Dig­gers to fea­ture in movie

WWI Childers sol­diers to be part of Pho­tos in the At­tic film

Isis Town and Country - - Life -

Michael Fiecht­ner They were to find them­selves bil­leted and rest­ing in the small vil­lage of Vig­na­court

TWO Childers Dig­gers from the First World War will be fea­tured in a movie project called Pho­tos in the At­tic that was of­fi­cially launched at South­bank in Bris­bane on Novem­ber 11.

Pho­tos in the At­tic will be a fea­ture film set in the towns of Childers and Vig­na­court in France and tells the story of men like Wil­liam and Thomas See, who en­listed and found them­selves on the hor­ren­dous bat­tle­fields of the First World War, in­clud­ing Poziers and Villers Bret­toneux on the Somme and Paschen­daele in Bel­gium.

It is planned to have the movie com­pleted in late 2018 to com­mem­o­rate the 100-year cen­te­nary of the Ar­mistice of Novem­ber 1918.

Michael and Donna Fiecht­ner from In­ter­Cul­tural Con­sult­ing Group are the project creators and ex­ec­u­tive pro­duc­ers and said the movie would ex­plore the unique re­la­tion­ships de­vel­oped in Vig­na­court, set against the back­drop of the amaz­ing Thuil­lier pho­to­graphic col­lec­tion now re­sid­ing in the Aus­tralian War Me­mo­rial.

“Nearly 100 years ago dur­ing the Great War, a small vil­lage be­hind the lines, Vig­na­court, was thrust un­know­ingly into his­tory through pho­to­graphs be­ing taken by Louis and An­toinette Thuil­lier,” Mr Fiecht­ner said.

“The images taken showed a side of the war never cap­tured be­fore – the re­la­tion­ship be­tween Aussie Dig­gers and the French peo­ple who made them a home away from home for a short pe­riod of time.”

Mr Fiecht­ner said the amaz­ing pho­to­graphs, when found in 2010, were to be­come the Lost Dig­gers of Vig­na­court – more than 4000 pho­to­graphic plates, and around 800 de­pict­ing Aus­tralian Dig­gers on the way to and from the front­lines.

“Th­ese pho­to­graphic plates, thanks to the gen­eros­ity of Mr Kerry Stokes, now re­side in the Aus­tralian War me­mo­rial in Can­berra,” he said.

Only around 130 of the plates have been for­mally iden­ti­fied, now in­clud­ing those of two Dig­gers from Childers ver­i­fied by fam­ily mem­bers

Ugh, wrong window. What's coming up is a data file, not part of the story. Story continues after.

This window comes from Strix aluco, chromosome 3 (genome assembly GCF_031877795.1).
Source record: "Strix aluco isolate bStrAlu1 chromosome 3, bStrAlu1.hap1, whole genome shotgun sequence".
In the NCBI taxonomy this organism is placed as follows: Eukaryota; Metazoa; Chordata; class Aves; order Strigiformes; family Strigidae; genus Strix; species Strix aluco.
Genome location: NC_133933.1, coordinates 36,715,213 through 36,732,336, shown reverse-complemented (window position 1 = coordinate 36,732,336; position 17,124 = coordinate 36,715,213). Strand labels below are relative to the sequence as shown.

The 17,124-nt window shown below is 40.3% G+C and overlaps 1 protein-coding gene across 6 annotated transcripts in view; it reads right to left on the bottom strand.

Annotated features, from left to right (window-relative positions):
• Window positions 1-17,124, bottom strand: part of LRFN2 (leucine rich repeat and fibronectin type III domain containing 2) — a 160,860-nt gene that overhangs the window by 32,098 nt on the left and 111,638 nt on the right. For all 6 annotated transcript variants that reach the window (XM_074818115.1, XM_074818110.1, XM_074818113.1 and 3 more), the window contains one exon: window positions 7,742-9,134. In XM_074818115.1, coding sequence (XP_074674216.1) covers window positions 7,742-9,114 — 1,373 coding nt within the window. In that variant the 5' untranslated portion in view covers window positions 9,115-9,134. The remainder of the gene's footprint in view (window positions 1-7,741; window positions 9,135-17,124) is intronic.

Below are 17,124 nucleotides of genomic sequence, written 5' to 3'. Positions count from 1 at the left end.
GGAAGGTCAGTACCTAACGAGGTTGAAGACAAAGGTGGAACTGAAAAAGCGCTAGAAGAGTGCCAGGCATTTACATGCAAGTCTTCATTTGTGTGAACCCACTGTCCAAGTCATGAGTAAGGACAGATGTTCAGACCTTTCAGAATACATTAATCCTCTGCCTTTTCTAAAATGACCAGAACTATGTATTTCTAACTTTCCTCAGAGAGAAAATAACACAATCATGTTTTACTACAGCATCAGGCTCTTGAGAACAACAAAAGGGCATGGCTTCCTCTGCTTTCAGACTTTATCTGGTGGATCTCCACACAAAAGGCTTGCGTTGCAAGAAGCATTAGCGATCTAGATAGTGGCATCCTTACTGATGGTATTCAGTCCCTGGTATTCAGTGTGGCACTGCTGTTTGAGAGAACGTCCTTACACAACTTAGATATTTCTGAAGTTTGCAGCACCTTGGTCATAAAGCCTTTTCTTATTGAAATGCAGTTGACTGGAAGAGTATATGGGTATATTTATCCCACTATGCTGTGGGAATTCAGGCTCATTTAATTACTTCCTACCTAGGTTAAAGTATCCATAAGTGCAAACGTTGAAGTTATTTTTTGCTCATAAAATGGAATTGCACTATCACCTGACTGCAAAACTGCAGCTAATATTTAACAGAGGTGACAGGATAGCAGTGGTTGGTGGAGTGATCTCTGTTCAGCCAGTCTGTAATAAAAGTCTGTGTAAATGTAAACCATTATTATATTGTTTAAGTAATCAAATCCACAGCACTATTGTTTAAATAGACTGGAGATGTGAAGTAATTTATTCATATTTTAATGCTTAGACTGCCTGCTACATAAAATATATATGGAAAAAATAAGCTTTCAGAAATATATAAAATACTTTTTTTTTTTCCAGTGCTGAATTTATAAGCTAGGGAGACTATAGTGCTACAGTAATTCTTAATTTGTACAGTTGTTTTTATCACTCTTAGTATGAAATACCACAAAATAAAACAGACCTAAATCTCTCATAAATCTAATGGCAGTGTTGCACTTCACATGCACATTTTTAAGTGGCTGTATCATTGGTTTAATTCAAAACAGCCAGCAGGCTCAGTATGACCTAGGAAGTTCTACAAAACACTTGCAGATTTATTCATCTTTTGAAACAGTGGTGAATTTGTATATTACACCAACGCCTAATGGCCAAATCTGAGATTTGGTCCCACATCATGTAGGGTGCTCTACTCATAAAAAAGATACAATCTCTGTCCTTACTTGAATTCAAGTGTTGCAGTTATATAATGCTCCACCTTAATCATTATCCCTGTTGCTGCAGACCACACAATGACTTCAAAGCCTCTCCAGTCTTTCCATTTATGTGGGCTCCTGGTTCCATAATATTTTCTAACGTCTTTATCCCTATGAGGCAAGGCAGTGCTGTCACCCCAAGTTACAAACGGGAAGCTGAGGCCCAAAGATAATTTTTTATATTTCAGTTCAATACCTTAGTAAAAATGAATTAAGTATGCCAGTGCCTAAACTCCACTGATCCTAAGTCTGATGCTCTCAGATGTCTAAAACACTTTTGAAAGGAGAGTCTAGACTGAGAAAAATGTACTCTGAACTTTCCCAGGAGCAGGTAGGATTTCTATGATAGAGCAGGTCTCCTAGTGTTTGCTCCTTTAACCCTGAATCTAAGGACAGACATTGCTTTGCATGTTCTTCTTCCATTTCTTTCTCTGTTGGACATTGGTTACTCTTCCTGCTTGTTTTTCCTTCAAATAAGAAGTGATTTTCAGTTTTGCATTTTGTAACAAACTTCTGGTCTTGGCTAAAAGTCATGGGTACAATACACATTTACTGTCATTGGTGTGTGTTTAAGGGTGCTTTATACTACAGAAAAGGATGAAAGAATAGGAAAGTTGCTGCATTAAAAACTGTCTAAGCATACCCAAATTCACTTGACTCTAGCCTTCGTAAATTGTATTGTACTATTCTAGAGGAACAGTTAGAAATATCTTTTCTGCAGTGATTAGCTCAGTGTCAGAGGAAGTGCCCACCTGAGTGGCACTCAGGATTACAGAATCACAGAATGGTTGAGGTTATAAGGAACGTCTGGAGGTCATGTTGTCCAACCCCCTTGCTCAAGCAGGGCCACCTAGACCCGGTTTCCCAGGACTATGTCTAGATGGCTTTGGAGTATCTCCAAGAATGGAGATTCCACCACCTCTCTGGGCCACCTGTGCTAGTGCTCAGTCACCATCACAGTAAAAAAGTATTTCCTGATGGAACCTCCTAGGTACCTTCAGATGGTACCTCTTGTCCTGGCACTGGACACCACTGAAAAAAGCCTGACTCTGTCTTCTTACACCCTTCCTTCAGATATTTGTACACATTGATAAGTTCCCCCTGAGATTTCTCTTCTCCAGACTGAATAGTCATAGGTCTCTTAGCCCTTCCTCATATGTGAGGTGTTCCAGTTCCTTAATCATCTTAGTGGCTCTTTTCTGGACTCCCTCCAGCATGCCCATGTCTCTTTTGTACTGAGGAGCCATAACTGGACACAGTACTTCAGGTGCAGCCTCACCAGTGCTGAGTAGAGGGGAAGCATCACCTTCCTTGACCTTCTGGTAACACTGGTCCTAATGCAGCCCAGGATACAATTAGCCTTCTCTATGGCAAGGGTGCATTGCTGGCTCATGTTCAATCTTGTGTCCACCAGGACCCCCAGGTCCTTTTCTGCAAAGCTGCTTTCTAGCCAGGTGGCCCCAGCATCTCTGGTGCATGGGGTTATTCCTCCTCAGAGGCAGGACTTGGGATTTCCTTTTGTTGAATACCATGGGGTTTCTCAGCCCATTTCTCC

“Wil­liam and Thomas See were 23 and 25-year-old broth­ers from the Childers dis­trict who en­listed in Jan­uary 1916 and were to spend most of the war in the 52nd Bat­tal­ion tak­ing part in some of the most in­tense and sig­nif­i­cant bat­tles on the Somme,” Mr Fiecht­ner said.

“In late De­cem­ber 1916 and early Jan­uary 2017 they were to find them­selves bil­leted and rest­ing in the small vil­lage of Vig­na­court.

“It was here that they were cap­tured on pho­to­graphic plates, and th­ese pho­tos now iden­ti­fied by fam­ily mem­bers through see­ing them in Ross Coulthart’s pub­li­ca­tion, The Lost Dig­gers of Vig­na­court.”

Both broth­ers sur­vived the First World War and re­turned home to con­tinue life in the Childers area.

Mr Fiecht­ner said Childers had a unique place in Aus­tralian his­tory.

“Al­though war records are dif­fi­cult to sub­stan­ti­ate, it is be­lieved that the Isis Dis­trict had the high­est rate of en­list­ments per capita of any other re­gion in Aus­tralia – all vol­un­teers, and their loss of life per capita was also the high­est. The amaz­ing lo­cal war me­mo­rial in the town is tes­ta­ment to this,” he said.

“In a re­gion with a pop­u­la­tion of just 6000, 400 young men en­listed, of which 60 gave their lives and over 170 fur­ther were maimed and re­turned bro­ken to their re­gion.”

You can check out the de­tails of this project at the project web­site. www. pho­tos in the at­ticpro­ject.com.


ON THE BIG SCREEN: Wil­liam (left) and Thomas See will be fea­tured in a movie project called Pho­tos in the At­tic.

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